Sultanate of Bale

The Sultanate of Bale was a Somali-Sidama Muslim sultanate founded in the Bale Mountains of the southern Ethiopian Highlands and Horn of Africa. It corresponds roughly to the modern Bale Zone of the Oromia Region in Ethiopia.[1]



Bale Sultanate was founded in the 13th century by Sheikh Hussein who came from Merca one of the commercial and Islamic centers in the Indian Ocean[2] He is credited for introducing Islam to the Sidamo people living in the area at the time.[3] Despite the Sultanate being founded by a Somali saint and ruled by his descendants, the kingdom was mostly inhabited by the Sidama people. The Ajuran merchants began settling into the region thus linking the two kingdoms economically as Bale had trade linkages with other Ethiopian kingdoms and would serve as the gateway trade for Ajuran Sultanate.[4]

Along with other sultanates, including Dawaro, Arababni, Hadiya, Shirka, Dara, and Bale became part of the so-called confederation of Zeila.[5]


It bordered the sultanates of Dawaro and Shirka in the north, Hadiya in the west, and Adal in the east and its core areas were located around the Wabe Shebelle River.[6]


During medievial times Bale was known for its production of cotton, while salt brought from El Kere was an important trading item [7]

Military encountersEdit

Bale was conquered by Amde Seyon in the 1320s and would remain under Abyssinian occupation until Adal Sultan Ahmeduddin Badlay's victory over Emperor Yeshaq I in 1429.[8]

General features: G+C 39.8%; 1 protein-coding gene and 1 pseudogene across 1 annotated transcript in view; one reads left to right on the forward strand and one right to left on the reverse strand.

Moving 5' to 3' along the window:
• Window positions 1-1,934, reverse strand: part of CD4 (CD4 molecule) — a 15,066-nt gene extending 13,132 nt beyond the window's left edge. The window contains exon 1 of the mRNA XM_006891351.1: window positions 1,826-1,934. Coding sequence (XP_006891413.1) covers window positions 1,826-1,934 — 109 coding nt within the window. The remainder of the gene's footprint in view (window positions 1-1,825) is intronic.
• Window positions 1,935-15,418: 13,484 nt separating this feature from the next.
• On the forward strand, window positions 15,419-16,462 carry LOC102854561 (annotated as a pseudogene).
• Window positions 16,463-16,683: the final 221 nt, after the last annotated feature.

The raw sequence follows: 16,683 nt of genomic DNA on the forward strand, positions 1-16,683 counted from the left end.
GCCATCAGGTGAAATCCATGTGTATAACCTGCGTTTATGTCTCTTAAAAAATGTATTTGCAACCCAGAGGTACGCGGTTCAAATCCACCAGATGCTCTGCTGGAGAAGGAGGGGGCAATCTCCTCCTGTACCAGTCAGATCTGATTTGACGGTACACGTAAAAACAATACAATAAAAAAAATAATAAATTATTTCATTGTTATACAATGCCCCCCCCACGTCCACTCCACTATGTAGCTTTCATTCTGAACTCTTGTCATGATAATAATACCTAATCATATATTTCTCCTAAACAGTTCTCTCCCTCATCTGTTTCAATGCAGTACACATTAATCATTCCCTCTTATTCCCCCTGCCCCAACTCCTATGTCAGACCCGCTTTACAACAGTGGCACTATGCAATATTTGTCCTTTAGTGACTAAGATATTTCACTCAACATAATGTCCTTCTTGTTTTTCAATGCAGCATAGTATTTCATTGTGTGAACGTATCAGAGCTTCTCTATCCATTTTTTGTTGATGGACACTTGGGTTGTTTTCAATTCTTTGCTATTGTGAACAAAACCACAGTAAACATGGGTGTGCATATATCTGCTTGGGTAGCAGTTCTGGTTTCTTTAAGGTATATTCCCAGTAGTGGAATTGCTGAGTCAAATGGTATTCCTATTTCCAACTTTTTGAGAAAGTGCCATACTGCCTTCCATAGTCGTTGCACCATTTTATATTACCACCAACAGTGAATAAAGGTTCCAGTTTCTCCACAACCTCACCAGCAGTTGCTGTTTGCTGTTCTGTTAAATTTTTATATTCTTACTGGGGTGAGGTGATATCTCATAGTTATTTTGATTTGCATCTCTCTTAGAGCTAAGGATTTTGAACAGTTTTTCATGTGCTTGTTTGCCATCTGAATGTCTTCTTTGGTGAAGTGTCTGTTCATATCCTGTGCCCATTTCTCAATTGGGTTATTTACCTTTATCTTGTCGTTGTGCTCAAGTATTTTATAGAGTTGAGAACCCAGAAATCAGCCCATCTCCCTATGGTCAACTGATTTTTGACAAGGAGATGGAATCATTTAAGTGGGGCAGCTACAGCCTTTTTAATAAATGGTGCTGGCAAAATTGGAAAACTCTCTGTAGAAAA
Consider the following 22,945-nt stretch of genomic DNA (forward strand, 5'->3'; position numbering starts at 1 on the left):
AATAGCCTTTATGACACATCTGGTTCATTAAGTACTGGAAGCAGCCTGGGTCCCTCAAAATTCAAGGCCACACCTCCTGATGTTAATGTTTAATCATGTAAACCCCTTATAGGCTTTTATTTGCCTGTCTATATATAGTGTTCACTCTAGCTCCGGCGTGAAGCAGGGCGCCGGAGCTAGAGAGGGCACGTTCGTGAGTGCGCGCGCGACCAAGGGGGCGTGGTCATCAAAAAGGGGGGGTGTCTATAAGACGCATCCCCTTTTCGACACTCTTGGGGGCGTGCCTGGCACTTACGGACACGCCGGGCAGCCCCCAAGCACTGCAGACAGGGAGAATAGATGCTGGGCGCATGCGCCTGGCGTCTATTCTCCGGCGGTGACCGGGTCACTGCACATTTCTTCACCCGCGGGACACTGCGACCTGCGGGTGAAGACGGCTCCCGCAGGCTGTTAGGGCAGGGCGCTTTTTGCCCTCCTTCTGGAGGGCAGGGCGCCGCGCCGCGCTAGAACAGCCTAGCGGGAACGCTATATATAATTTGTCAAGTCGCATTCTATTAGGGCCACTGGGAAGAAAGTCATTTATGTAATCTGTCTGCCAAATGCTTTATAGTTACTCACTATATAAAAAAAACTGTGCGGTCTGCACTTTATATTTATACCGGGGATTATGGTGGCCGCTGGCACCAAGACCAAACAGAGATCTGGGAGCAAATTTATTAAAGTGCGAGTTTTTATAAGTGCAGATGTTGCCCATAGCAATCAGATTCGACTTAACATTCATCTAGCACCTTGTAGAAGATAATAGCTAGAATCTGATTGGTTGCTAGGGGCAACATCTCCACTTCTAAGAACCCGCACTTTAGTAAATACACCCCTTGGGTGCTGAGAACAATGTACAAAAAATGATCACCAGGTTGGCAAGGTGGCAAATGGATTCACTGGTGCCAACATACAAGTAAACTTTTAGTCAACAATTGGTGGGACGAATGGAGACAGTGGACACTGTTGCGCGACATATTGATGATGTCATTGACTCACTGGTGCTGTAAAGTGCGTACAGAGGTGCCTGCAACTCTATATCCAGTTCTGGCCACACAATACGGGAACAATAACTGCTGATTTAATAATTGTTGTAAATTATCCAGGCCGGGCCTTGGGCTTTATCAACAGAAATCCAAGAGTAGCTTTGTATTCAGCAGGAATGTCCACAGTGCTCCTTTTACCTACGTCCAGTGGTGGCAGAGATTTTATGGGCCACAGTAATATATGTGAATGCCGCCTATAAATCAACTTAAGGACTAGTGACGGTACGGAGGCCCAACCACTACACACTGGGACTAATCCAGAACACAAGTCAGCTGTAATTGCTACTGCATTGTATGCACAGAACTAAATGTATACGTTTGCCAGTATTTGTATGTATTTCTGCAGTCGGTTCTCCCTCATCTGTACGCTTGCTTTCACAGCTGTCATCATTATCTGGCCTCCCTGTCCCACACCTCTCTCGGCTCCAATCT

Fall of BaleEdit

Bale Sultanate as a result of the wars of Ahmad ibn Ibrahim al-Ghazi between 1529 and 1549 and the subsequent Oromo migration from the 1540s, native Muslims lost their foothold in Bale.[9]


  1. ^ Østebø, Terje (October 2020). Islam, Ethnicity, and Conflict in Ethiopia. p. 52. ISBN 9781108839686.
  2. ^ Beckingham and Huntingford, Some Records, p. lxxxix. Trimingham offers the date of 1780 for Nur Husain's departure from Mogadishu.
  3. ^ Braukamper, Ulrich; Braukämper, Ulrich (2002). Islamic History and Culture in Southern Ethiopia: Collected Essays. ISBN 9783825856717.
  4. ^ Østebø, Terje (30 September 2011). Localising Salafism: Religious Change Among Oromo Muslims in Bale, Ethiopia. BRILL. p. 3. ISBN 978-9004184787.
  5. ^ Islam, Ethnicity, and Conflict in Ethiopia by Terje Østebø Page 52
  6. ^ Islam, Ethnicity, and Conflict in Ethiopia by Terje Østebø Page 52
  7. ^ Islam, Ethnicity, and Conflict in Ethiopia by Terje Østebø Page 52
  8. ^ Marcus, Harold (2002). A History of Ethiopia. University of California Press. ISBN 9780520925427.
  9. ^ Hagmann, Tobias (2011). Contested Power in Ethiopia. BRILL. p. 170. ISBN 978-9004218437.